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Teen twin awarded £3.9m compensation over brain damage at birth

Hemel Hempstead Hospital

Hemel Hempstead Hospital

 

A twin who was left brain damaged due to complications during birth at Hemel Hempstead Hospital has been awarded a compensation package worth £3.9m after settling her case against a health trust.

Rachel Hartley and her twin brother Thomas were born prematurely at Hemel Hospital 14 years ago in 1999. Both suffered cerebral palsy as a result of being born early.

It was the twins’ case that staff at the hospital were negligent in failing to realise that their mother was in premature labour when she attended the hospital.

West Hertfordshire Hospitals NHS Trust denied liability but agreed to settle the case with each twin.

Today the Royal Courts of Justice approved an award for Rachel of approximately £3.9m, comprised of a lump sum and annual payments to be made for the remainder of her life.

The money will be held in a trust so Rachel can manage her own affairs when she is old enough.

Rachel’s award follows the award in March 2011 of a £2m lump sum to her brother Thomas in settlement of his case.

The twins, now 14 and attending Longdean School, were represented by clinical negligence specialist solicitor Sue Jarvis of BL Claims Solicitors.

Sue said: “This was a complicated case but the settlement today is an excellent one in the circumstances, where liability was never admitted.

“The twins’ family has cared for Rachel and Thomas lovingly over the years but they brought the claim because of concerns about the provision of the degree of care and attention that the twins will need for the rest of their lives.

“Each twin will require care, aids and appliances as they go through their lives and I am pleased to have helped them reach settlements that will ensure they are provided for.”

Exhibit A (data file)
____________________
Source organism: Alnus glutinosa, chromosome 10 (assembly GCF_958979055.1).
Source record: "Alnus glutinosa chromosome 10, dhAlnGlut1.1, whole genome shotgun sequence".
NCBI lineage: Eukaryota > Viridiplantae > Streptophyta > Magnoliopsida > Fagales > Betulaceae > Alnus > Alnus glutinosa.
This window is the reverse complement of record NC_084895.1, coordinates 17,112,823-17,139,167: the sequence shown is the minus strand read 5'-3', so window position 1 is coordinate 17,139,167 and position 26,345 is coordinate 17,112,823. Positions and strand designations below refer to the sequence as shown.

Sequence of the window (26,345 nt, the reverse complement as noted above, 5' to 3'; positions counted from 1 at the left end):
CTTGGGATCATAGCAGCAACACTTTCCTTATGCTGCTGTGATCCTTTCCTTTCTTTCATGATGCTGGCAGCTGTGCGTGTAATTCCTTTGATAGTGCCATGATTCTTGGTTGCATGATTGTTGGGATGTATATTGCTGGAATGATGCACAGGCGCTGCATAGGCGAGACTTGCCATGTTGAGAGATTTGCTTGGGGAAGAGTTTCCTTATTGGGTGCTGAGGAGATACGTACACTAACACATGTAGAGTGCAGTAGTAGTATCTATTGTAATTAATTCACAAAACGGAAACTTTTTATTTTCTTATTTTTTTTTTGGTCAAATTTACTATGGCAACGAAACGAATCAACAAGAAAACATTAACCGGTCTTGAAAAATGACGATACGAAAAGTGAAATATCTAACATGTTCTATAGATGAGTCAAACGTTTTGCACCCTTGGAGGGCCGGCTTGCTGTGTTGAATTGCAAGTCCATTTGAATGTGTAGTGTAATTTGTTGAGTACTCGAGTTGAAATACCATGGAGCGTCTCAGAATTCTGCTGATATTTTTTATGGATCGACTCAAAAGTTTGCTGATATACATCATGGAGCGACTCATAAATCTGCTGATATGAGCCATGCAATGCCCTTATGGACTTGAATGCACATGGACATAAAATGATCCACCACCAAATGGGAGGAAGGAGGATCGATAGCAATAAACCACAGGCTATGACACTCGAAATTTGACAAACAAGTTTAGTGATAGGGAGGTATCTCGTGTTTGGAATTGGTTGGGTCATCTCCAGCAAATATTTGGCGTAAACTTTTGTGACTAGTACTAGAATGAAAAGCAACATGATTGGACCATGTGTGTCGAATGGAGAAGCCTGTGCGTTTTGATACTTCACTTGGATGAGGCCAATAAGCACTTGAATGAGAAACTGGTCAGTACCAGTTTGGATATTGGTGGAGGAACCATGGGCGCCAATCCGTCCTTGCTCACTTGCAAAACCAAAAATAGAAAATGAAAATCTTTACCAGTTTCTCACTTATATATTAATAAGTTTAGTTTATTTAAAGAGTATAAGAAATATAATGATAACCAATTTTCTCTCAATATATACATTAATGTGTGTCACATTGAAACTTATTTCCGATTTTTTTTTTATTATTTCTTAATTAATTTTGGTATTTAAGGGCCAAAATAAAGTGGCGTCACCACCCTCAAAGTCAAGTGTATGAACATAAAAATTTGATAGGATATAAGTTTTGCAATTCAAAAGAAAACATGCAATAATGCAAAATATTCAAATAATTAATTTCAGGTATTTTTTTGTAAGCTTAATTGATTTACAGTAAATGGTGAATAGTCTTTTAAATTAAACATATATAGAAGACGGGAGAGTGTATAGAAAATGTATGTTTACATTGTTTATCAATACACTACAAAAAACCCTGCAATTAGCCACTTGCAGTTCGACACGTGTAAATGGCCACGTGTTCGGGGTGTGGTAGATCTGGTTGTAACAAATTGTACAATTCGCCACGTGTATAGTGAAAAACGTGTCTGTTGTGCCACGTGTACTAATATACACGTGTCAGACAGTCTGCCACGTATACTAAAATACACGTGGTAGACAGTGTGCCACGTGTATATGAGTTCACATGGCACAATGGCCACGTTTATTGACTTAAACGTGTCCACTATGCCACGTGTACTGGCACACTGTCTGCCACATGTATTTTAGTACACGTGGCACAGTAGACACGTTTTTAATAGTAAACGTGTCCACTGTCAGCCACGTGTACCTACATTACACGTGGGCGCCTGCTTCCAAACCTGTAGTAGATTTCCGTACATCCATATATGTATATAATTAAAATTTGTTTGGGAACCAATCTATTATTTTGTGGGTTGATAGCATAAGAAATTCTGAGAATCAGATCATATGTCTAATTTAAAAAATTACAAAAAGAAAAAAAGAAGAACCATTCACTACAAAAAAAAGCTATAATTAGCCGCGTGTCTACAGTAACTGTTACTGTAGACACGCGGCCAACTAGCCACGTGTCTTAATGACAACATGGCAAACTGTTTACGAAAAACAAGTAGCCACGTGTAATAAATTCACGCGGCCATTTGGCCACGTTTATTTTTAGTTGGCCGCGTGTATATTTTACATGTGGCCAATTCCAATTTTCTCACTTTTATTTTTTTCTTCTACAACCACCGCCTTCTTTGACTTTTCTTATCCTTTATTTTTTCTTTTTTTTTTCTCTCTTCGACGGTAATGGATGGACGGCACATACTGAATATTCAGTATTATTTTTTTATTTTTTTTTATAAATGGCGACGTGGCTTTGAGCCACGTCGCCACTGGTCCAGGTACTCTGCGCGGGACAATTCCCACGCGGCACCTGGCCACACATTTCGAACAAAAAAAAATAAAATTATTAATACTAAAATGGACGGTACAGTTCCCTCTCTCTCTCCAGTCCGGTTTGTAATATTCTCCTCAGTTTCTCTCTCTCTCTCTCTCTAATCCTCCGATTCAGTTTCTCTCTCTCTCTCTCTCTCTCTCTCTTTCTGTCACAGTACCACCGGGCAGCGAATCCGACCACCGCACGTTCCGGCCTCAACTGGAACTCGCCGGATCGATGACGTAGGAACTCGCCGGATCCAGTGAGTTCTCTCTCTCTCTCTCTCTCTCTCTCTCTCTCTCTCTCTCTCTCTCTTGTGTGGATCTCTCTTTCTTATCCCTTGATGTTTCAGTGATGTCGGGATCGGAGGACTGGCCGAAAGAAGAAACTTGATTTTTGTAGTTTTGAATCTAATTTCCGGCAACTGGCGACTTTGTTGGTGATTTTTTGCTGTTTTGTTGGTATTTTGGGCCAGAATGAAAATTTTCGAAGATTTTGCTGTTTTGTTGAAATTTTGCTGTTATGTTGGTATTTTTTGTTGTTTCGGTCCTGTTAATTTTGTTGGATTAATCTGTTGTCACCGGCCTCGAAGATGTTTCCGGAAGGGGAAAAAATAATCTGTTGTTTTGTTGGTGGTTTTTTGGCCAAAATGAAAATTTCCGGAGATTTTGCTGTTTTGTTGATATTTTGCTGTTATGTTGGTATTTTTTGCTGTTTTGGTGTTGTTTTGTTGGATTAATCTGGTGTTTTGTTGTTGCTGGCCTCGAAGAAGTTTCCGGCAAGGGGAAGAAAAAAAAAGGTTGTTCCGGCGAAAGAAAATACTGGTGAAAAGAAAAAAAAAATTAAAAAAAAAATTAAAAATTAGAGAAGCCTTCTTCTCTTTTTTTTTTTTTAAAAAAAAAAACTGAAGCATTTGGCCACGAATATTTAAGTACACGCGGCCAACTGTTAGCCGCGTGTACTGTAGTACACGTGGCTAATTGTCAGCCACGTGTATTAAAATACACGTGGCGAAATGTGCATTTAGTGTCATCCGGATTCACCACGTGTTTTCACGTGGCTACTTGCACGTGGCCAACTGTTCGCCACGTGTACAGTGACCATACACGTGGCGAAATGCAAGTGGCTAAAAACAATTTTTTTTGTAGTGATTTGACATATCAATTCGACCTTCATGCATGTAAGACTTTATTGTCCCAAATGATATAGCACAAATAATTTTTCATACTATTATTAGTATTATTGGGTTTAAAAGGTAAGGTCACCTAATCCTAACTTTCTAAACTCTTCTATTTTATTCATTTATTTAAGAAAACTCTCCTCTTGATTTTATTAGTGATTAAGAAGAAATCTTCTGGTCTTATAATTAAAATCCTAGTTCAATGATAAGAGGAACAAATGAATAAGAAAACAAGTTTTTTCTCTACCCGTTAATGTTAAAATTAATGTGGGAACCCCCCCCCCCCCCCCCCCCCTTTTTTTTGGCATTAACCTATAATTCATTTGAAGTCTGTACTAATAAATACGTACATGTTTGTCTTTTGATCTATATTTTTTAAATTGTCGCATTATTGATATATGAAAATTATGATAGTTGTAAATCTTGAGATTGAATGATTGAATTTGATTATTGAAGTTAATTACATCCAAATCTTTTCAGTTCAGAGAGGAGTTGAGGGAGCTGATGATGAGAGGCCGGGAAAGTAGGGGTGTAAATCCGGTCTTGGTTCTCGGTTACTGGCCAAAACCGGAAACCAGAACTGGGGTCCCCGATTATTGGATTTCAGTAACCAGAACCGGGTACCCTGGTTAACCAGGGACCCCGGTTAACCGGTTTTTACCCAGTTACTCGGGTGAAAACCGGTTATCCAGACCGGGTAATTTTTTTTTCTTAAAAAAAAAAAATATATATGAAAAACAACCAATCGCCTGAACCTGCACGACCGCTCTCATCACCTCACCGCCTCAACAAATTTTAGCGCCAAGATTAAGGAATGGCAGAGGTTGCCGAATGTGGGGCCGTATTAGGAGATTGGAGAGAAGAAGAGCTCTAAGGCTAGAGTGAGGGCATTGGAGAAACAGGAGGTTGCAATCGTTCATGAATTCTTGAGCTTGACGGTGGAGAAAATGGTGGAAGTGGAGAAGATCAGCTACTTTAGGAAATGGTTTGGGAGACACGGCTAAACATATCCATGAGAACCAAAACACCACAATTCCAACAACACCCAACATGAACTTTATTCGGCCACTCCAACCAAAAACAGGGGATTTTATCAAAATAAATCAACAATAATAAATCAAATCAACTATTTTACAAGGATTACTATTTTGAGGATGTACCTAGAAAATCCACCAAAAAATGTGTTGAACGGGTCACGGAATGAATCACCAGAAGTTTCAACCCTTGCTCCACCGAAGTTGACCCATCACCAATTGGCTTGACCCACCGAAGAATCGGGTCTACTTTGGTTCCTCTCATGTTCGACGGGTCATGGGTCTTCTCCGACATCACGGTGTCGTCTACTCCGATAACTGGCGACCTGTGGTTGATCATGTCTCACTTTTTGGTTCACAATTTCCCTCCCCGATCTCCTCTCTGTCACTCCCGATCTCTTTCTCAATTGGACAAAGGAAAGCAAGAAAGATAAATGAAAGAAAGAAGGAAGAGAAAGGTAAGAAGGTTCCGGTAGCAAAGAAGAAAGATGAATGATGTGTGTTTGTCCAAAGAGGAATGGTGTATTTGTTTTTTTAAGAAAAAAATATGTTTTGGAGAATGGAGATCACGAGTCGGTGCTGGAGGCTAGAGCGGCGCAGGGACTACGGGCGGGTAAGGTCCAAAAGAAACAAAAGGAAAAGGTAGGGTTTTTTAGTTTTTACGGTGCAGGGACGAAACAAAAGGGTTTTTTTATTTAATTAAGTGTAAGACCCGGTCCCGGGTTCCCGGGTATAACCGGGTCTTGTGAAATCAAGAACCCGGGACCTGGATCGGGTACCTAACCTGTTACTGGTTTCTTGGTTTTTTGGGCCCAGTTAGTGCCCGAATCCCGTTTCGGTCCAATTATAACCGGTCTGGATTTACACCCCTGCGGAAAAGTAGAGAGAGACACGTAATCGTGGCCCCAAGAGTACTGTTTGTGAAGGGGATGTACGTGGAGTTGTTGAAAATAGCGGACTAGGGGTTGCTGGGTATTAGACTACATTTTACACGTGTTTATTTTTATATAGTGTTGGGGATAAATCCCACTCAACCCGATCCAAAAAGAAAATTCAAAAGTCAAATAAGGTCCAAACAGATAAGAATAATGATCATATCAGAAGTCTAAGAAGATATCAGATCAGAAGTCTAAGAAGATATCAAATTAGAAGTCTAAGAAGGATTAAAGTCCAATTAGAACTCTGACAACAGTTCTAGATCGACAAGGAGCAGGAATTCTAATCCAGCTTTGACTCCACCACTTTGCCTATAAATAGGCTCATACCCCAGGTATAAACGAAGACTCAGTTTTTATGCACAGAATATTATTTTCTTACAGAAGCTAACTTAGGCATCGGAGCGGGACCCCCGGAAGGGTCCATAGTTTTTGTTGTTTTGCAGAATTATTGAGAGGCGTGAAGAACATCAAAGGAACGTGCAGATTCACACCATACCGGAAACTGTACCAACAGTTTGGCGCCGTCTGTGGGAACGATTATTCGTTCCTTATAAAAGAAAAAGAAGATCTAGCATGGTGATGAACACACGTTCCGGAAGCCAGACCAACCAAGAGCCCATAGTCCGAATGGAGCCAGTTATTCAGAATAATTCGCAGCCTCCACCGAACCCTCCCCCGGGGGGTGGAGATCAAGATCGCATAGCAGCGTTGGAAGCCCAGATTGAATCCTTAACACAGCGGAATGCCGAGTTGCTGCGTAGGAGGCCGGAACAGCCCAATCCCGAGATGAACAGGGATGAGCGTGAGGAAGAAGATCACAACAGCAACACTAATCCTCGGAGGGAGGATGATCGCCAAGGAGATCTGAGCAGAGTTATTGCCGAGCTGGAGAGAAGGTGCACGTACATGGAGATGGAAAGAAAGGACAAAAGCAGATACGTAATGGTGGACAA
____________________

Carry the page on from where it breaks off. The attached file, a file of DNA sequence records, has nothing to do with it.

The twins’ mother attended Hemel Hempstead Hospital on October 25, 1999 complaining of stomach pains.

It was the twins’ case that staff should have spotted that she was in premature labour and given drugs to preserve the pregnancy long enough so that steroids could be given to strengthen the babies’ lungs before birth.

Both Thomas and Rachel suffered brain damage at birth, causing severe spastic quadriplegic cerebral palsy. Both need wheelchairs, have some learning difficulties and have trouble with fine motor hand movements.

It was their case that if appropriate treatment had been given then Rachel would have suffered no brain damage and most of Thomas’ damage would have been avoided.

The Trust argued that the treatment given to Mrs Hartley was reasonable and that even if they had realised she was in labour and given drugs, the twins would still have suffered disability.

In a statement, the twins’ parents said: “We’re delighted to have reached this settlement which will help secure the future for Rachel. It means we are reassured that she will be given the care she needs in the future.

“We’d like to thank Sue Jarvis of BL Claims Solicitors who has been a fantastic support to us over the 12 years since we started this case.”

 

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